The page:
Environmental variability and intraspecies diversification in Arctic charr (Salvelinus alpinus)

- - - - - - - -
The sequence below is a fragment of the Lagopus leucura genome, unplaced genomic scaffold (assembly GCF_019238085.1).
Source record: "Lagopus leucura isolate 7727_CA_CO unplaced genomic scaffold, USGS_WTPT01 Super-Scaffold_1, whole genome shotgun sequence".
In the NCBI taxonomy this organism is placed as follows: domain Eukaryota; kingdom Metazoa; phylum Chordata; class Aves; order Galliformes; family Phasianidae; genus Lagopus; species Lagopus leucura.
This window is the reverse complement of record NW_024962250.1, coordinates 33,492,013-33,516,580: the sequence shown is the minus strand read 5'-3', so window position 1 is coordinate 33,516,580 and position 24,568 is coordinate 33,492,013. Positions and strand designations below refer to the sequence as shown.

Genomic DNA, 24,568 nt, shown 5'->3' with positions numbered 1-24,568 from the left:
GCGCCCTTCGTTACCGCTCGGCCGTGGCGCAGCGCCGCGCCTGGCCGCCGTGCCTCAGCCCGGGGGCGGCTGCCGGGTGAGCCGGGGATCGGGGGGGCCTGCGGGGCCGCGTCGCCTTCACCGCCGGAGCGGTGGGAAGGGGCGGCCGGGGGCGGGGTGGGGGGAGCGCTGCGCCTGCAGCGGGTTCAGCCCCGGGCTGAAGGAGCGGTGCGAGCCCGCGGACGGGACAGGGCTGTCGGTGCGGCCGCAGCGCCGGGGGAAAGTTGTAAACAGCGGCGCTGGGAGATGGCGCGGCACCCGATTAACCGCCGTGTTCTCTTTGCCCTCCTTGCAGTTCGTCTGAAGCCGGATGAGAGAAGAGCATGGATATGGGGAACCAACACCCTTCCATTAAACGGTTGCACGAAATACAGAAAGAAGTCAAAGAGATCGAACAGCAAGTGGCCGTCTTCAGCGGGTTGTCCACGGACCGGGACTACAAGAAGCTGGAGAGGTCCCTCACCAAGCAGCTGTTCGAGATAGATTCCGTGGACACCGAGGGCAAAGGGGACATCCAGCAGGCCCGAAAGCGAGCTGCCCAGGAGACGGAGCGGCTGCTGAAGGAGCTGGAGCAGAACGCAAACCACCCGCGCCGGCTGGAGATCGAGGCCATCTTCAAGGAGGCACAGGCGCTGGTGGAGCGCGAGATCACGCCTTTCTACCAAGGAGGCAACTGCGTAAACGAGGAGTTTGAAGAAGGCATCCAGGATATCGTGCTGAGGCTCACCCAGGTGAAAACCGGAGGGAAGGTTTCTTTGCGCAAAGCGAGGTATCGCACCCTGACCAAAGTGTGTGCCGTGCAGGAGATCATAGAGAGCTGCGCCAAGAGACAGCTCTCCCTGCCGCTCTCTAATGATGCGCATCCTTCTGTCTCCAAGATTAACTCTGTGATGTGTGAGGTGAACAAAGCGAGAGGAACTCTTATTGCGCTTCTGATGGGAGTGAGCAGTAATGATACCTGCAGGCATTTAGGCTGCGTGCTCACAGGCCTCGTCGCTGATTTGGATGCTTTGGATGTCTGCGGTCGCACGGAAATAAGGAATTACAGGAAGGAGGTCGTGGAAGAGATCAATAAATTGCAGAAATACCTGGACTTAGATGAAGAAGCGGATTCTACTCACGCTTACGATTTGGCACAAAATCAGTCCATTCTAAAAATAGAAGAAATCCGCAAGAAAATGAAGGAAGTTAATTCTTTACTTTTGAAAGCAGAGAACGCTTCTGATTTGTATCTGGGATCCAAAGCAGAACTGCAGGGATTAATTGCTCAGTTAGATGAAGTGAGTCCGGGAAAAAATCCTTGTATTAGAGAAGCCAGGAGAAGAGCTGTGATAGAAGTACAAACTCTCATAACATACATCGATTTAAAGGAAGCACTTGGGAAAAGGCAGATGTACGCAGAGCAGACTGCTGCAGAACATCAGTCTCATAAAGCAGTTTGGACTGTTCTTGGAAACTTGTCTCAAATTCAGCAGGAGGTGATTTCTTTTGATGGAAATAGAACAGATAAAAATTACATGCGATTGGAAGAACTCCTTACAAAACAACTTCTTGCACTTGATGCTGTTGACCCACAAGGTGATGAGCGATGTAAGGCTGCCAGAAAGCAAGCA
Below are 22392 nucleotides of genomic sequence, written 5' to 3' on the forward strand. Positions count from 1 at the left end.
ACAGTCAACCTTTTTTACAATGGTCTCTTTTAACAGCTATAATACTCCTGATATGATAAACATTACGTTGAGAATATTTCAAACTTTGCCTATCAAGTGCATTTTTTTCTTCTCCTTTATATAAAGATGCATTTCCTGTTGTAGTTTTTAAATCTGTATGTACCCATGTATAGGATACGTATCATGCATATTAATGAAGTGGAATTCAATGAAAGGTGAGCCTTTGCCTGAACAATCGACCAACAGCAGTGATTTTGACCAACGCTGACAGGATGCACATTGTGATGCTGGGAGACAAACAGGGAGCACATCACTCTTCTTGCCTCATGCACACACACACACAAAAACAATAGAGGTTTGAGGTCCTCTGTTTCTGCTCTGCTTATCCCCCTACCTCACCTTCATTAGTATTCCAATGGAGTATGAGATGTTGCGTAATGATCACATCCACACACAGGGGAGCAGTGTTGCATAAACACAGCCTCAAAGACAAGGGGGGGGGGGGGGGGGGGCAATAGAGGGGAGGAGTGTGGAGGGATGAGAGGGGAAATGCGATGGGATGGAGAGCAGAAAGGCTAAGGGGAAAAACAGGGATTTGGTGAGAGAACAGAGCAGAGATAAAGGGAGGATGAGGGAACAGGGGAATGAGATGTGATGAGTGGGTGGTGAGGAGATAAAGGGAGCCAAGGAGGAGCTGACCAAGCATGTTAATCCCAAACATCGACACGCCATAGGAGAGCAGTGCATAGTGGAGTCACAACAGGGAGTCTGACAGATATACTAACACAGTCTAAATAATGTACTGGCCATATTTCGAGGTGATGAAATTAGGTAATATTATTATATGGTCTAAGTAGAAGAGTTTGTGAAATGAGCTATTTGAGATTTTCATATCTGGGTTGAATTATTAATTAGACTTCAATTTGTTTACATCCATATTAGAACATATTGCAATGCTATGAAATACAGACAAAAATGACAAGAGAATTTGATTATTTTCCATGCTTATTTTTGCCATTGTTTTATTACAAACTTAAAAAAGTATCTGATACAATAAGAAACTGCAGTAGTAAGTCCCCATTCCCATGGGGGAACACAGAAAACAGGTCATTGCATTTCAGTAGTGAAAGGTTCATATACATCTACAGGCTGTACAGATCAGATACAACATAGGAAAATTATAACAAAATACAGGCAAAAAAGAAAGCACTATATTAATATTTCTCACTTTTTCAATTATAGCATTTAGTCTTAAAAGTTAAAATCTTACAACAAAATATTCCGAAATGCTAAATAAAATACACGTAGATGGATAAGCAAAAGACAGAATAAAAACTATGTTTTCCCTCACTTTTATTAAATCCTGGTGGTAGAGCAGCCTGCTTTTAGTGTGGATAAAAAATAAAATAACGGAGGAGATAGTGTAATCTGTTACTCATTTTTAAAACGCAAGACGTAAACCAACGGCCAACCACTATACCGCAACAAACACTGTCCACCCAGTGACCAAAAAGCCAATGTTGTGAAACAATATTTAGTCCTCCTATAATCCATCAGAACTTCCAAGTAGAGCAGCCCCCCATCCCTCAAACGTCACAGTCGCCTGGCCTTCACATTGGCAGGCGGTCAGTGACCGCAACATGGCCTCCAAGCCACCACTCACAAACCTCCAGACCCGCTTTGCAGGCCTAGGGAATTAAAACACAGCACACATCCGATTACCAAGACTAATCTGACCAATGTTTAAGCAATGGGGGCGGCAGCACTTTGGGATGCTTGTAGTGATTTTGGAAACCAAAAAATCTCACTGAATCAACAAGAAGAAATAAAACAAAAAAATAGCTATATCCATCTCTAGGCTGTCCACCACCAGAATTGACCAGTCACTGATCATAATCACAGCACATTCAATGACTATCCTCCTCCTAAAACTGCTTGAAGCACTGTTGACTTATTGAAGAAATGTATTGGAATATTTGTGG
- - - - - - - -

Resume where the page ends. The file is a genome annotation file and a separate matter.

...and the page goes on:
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Arctic charr (Salvelinus alpinus) exhibit what is arguably the greatest observed range of phenotypic and ecological diversity within a single vertebrate species. The patterns of adaptive diversity that have developed among populations over evolutionary timescales have been well studied in this species. However, much less is known about the patterns of diversification occurring within populations over contemporary timescales. To better understand the mechanisms involved in the processes of diversification and speciation, this thesis investigates the relationship between environmental variability and phenotypic diversity of Arctic charr over different spatial and temporal scales. To examine the relationship between environmental variability and phenotypic diversity over contemporary time scales, we tested the prediction that shifts in the growth patterns of wild Arctic charr would coincide with temperature fluctuations over a 29-year period. A significant portion of the variation in size-at-age among cohorts of Arctic charr was explained by the cumulative lifetime temperatures, but temperature had mixed effects on growth observed within a single growing season. These changes in cohort growth patterns with temperature demonstrated that environmental fluctuations can have cumulative effects on growth dynamics over an individual’s lifetime. However, the observed changes in growth were better explained by the combined coincident changes in species community dynamics, Arctic charr behavioral patterns, and exploitation rates and practices in the Northwest Atlantic region than by the direct effects of temperature fluctuations alone. Phenotypic diversity over a small spatial scale was examined in the context of a polymorphic population of Arctic charr in a high-latitude lake. An unbiased, Bayesian analysis indicated the size-at-age data collected from Lake Hazen was best described by three discrete clusters of individuals. Life history, diet, and morphological characteristics observed for two of these clusters were consistent with previous descriptions of a cannibalistic and a benthivorous morph. The third cluster represented an early-maturing group that attained adult body sizes smaller than those reported for the previously identified forms. Although there are alternative explanations for the occurrence of distinct size-at-age groups within a fish population, polymorphism is the most consistent explanation for the combination of differences observed [iv] in life history (growth and age-at-maturity), trophic ecology (diet), and morphology among the three groups of Arctic charr identified here. The unusual patterns of diversification observed within this population highlight some of the holes in our broader understanding of the mechanisms of diversification in Arctic charr and other species. The effect of spatial variation in environmental characteristics on intrapopulation diversity was directly examined by testing the prediction that intraspecific competition and ecological opportunity promote morphological diversity within populations of Arctic charr. The relative importance of morphological variation to inter-individual differences in diet was also examined, by testing the prediction that the covariation between diet and morphological variation was greater in populations experiencing less interspecific competition and greater ecological opportunity. The patterns of morphological and diet variation observed in the eleven populations of Arctic charr examined here did not support the predictions tested, though the broader conclusions that can be drawn from this study are limited by the relatively small samples sizes available for analysis. This chapter is best viewed as a pilot project to developing a larger study to test these predictions, as it revealed a suite of potentially interactive effects on the extent of ecological and phenotypic variation within populations of Arctic charr. Phenotypic diversity in Arctic charr and other northern fish species is typically linked with ecological diversity, which is increasingly being quantified using stable isotope data. The final data chapter included in this thesis is a methods-based study meant to compliment the use of stable isotopes as a tool for quantifying diet diversity within and among populations of Arctic charr. Specifically, this chapter tests whether the effects of ecological factors on the differences in δ13C and δ15N values between muscle and liver tissues were large enough to affect the biological interpretation of isotope data when reconstructing temporal diet patterns. Our results demonstrated that life history, diet specialization, reproductive status and gender had significant effects on the difference in stable isotope values between tissues. These factors appear to affect δ13C(M-L) and δ15N(M-L) values indirectly, due to their physiological impacts on metabolism and tissue composition. Most of the ecological factor effects observed here were not large enough to cause misinterpretation when examining major changes in diet, but could confound studies concerned with more subtle changes in omnivory.